Think With Google: The Creative Shortlist: Real Time Remixed

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Think with Google

THE RUNDOWN

The Creative Shortlist is a series that looks at the trends and themes informing innovative digital campaigns. This month we spotlight campaigns that are leading the next wave of social through more collaborative relationships and an evolved real-time approach.

VOICE OF THE MONTH

See what Creative Sandbox campaigns we’re talking about.
This edition’s guest curator is Marvin Chow, global marketing director for Google’s social products.

The holidays. The Oscars. The World Cup. To stay relevant, brands have always taken advantage of big consumer moments such as these. Now that consumers are constantly connected, there are many more moments that matter, and brands can join them in real time. But that’s just the beginning. Getting an audience to engage with your story beyond a mere “like” or a generic retweet is what makes a brand a meme of its own.

Last year’s widely talked about Oreo tweet during the Super Bowl blackout was a wake-up call to traditional marketers. It showed the true value of being nimble, insightful, creative and—above all—first. But as we saw with this year’s Super Bowl, similar efforts without a higher level of engagement and conversation were short lived. Enabling the audience to create the conversation that follows is critical to really capture the moment.

From YouTube to Twitter to Google+, an entire generation is putting its own spin on brands through memes, remixes, hashtags and more. Smart brands are making this part of their marketing strategies. They see their audience as the creators; they’re just the enabler. Nike’s “Phenomenal Shot” campaign during the 2014 FIFA World Cup is a fresh example that exemplifies this thinking. Nike set out to let fans create their own version of winning moments during the tournament. The centerpiece of the campaign was a suite of 3D avatars that fans could “remix” by adding headlines, filters and stickers to create their own digital posters, just moments after something amazing happened during a live game.

Taking conversations further, brands can create ambassadors and foster even more meaningful relationships with consumers. Understanding that your brand is the enabler and the audience is the creator will help you win in the long run. For 20% of the work, they can get 100% of the credit, all in the name of your brand’s story. Taking this approach, you can establish a more fulfilling social media environment for people and for your brand. Everyone wins.

What do you think? Agree? Disagree? Share your #brandremix thoughts and favorite examples and get the conversation started. Follow us at+CreativeSandbox and @CreativeSandbox for more ideas that blend creativity and technology.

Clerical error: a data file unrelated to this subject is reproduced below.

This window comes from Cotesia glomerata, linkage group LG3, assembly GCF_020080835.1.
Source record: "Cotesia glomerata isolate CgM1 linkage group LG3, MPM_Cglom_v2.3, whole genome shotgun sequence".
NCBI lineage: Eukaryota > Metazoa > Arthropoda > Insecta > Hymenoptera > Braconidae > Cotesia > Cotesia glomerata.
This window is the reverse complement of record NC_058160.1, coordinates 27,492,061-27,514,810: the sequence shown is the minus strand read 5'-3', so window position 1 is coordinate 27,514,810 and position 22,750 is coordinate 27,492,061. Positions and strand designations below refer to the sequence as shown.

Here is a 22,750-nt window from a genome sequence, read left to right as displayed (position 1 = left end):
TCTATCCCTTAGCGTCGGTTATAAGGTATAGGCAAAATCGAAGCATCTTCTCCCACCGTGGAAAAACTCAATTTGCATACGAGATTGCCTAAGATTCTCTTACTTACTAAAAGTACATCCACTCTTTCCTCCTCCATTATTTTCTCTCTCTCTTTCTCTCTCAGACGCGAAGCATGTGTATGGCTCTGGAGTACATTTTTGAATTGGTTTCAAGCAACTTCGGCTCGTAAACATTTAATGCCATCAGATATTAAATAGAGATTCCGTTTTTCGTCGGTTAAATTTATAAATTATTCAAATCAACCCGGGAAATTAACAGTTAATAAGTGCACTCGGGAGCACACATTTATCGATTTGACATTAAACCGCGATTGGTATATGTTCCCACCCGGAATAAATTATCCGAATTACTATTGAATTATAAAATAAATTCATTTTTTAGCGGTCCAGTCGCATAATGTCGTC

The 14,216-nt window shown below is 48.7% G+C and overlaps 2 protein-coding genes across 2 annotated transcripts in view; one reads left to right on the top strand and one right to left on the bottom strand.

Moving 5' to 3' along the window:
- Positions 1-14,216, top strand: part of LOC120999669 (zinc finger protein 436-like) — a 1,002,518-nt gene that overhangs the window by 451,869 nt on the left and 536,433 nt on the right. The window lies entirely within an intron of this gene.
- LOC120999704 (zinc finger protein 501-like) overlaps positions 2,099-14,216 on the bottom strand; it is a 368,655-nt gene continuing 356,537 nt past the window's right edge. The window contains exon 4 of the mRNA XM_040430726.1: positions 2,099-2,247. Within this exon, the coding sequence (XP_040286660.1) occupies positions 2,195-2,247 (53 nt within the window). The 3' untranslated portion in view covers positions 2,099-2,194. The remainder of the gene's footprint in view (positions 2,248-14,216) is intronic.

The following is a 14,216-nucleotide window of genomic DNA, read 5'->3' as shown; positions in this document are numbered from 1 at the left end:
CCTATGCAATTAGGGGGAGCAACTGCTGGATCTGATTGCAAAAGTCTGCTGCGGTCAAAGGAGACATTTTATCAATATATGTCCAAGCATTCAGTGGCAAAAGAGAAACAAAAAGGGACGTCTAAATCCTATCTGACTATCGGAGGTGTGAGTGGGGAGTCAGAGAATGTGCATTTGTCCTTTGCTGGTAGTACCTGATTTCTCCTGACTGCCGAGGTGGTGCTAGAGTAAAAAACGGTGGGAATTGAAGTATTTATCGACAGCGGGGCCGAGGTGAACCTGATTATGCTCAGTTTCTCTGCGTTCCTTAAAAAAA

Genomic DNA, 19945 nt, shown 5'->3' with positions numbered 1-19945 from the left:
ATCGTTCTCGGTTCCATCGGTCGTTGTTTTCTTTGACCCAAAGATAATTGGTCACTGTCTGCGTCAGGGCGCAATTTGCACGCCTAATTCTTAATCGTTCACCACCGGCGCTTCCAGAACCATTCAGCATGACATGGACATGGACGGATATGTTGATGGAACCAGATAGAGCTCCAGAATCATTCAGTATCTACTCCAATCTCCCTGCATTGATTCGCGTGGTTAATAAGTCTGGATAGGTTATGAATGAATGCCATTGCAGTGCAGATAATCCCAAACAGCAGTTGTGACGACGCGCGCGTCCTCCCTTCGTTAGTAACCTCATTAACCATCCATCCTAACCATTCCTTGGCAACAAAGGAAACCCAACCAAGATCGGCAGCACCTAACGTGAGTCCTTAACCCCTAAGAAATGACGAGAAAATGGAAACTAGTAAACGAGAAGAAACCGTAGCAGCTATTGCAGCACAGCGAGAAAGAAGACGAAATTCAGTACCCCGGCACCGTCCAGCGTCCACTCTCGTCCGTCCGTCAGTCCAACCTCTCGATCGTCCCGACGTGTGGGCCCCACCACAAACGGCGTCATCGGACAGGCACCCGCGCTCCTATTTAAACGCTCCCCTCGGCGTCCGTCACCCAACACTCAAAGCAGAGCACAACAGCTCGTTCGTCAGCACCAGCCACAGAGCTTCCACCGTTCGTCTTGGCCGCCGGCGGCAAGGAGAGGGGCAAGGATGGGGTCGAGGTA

The campaigns we’re featuring this month demonstrate the movement toward user-generated content by empowering people to express themselves through their relationship with a brand:

#1 Nike “Phenomenal Shot”

Memorable sports moments, remixed in real time

#2 Toyota Collaborator

A social shopping tool for designing cars

#3 Two Days Beat

A crowdsourced audiotrack

#4 Target Everyday Runway

A live runway show inspired by everyday tweets

YouTube Insights, Q2 2014

Presented by:

Think with Google

 

 

 

THE RUNDOWN

Passions and interests drive people’s lives and, of course, their purchases. In this issue of YouTube Insights, see how brands like Turkish Airlines and Unilever have leveraged this behavior to create even bigger fans. Then check out how Nike and Samsung have connected with consumers on one particular passion—soccer—in some of the most popular ads this quarter. And see how your brand can turn insights into results with compelling content that speaks to consumers’ passions.

View YouTube Insights, Q2 2014: How Passions Drive Interests .

View Full Article “YouTube Insights, Q2 2014.”

From BBQ to Burns: 5 Hot Summer Trends to Plan For

Presented by:

Think with Google

 

 

 

THE RUNDOWN

As the weather changes, so does digital behavior. People are out of their houses and on their smartphones, looking for places to go and things to grill. What they’re searching for (and how) provides a window into consumer interests this season and beyond. We looked at Google data to see what’s on the rise for summer (besides the temperature, that is). From the best BBQ to the most sunburned states, here’s what’s trending and what it might mean for your business.

1. Mobile: So hot right now

People are more likely to use a mobile device to go online in the summer months than in other seasons. Whether they’re traveling on vacation, lounging on the beach or grilling in their backyards, U.S. consumers are constantly connected.